There are rules you must follow when keeping more than one crested gecko in an enclosure. 

Two female cresties may be safely housed in the same tank as long as they are close to the same size.

While female geckos are less aggressive than males, the larger female is more likely to bully a smaller female into asserting her dominance in the enclosure. 

As long as you provide them with a large enclosure, two similarly-sized female geckos will get along well.

When it comes to males, however, it is a different story. 

It doesn’t matter how large the enclosure is or what size the geckos are, but two males should never be kept in the same tank. 

Male cresties are extremely territorial, and they will display aggressive behavior towards each other to the point of serious injury.

If a single male and female crested gecko are kept in the same enclosure, the male may cause injury to the female through aggressive mating. 

For this reason, it is better to house the male with up to five females to avoid any type of injury.

Having multiple females in the enclosure will also increase the likelihood of having more viable eggs.

In addition to the proper cohabitation of crestie adults, you will also need separate, smaller enclosures for the hatchlings.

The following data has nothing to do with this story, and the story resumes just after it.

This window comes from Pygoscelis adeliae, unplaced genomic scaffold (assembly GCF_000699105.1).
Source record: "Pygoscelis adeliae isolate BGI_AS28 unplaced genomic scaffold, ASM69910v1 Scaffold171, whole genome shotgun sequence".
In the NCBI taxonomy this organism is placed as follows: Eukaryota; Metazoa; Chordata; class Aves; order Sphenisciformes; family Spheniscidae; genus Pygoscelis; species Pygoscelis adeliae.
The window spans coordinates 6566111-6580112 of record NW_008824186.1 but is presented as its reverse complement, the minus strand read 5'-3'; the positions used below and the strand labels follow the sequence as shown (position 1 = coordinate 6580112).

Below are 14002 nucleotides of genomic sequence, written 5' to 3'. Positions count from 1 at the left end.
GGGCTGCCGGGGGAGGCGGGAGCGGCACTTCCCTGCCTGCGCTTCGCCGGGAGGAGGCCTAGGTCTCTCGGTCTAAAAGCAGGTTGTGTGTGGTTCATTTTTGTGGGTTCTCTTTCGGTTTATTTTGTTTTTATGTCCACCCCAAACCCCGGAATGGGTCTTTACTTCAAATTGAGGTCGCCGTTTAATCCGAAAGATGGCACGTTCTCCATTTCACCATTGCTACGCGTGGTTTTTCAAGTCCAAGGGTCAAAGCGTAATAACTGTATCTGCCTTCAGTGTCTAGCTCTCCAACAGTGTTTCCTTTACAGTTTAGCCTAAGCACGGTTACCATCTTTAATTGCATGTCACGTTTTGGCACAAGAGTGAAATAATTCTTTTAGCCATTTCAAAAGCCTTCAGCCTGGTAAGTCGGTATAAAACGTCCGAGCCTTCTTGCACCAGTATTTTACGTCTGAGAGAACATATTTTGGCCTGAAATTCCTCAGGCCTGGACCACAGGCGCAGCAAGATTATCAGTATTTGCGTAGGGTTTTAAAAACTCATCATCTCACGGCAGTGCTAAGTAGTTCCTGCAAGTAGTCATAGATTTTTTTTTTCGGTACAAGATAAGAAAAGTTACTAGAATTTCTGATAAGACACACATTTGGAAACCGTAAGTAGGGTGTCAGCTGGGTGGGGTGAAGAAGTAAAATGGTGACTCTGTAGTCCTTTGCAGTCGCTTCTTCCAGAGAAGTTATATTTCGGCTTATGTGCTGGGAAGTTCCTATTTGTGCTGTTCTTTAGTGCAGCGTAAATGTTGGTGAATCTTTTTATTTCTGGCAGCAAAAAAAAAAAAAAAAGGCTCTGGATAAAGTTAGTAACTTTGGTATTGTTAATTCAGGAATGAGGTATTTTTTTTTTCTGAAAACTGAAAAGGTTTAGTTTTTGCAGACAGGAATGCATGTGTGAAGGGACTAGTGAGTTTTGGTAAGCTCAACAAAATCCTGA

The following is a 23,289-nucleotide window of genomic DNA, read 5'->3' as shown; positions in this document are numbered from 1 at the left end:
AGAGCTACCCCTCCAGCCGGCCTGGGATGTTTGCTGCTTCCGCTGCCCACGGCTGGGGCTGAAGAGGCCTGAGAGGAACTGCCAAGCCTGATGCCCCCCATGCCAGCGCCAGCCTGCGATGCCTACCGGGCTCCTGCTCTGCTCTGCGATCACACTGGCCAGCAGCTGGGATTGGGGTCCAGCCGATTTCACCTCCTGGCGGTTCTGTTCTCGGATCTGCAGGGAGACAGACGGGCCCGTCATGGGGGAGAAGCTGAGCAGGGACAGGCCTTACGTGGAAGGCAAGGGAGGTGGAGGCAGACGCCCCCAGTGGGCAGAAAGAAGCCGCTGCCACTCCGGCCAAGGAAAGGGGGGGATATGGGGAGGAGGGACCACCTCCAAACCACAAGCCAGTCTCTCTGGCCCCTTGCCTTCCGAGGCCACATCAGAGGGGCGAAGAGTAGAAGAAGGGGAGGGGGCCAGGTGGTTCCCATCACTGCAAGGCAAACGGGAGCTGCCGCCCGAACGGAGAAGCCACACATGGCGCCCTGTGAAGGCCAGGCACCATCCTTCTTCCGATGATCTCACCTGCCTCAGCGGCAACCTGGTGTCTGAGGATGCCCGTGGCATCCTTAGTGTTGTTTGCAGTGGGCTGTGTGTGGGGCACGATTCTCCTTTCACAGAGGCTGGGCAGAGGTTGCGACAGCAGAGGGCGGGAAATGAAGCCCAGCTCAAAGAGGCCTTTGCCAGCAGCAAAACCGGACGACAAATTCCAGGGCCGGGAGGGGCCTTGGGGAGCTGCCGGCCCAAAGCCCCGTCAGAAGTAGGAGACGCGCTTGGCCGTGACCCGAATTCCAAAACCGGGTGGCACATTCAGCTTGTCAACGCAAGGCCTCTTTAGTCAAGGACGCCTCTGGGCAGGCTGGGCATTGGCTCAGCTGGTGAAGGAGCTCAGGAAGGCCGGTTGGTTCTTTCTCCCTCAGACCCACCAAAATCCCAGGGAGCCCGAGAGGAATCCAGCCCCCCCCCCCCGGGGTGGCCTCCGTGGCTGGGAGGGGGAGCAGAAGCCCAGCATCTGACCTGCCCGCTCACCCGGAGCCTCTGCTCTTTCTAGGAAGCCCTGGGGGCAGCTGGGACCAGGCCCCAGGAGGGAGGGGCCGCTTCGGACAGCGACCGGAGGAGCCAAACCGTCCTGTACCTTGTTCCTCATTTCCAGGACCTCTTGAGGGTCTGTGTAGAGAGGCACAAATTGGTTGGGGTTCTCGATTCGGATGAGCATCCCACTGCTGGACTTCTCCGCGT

It is best to keep the hatchlings separate until they are old enough to join the adult geckos.

The costs of maintaining multiple enclosures and providing a proper diet and habitat for your cresties will add up over time. 

Be sure you are prepared for these expenses so you do not end up with more than you are able to handle.

Breeding to Sell the Baby Crested Geckos

If you are breeding crested geckos to sell them, your main concern will be breeding different morphs. While normal crested geckos make great pets, they are very common, and selling them might be difficult.

When someone chooses a crested gecko breeder to buy from, they usually look for interesting color and pattern variations.

See crested gecko buying guide.

If you only breed normal crested geckos, you are more likely to end up with more geckos than you intended to have because they may not sell quickly.

Breeding different morphs are also more profitable because unique morphs sell for much more than normal crested geckos. 

Normal cresties sell for anywhere between $35-$100, while the price for rare morphs ranges from $500-$1,000 or more.

Choosing to breed and sell crested geckos is more than just a hobby, and it will require a lot of work, time, and money to maintain. 

Customers expect healthy, well-adjusted geckos, especially if they spend a lot of money on a rare morph. 

This will require you to provide your cresties with top-notch care, and it will not be easy.

Even when breeding expensive morphs, you are not likely to see huge profits because a lot of the money you make will need to go back into your business.

Check our massive guide (with pictures) on crested gecko morphs.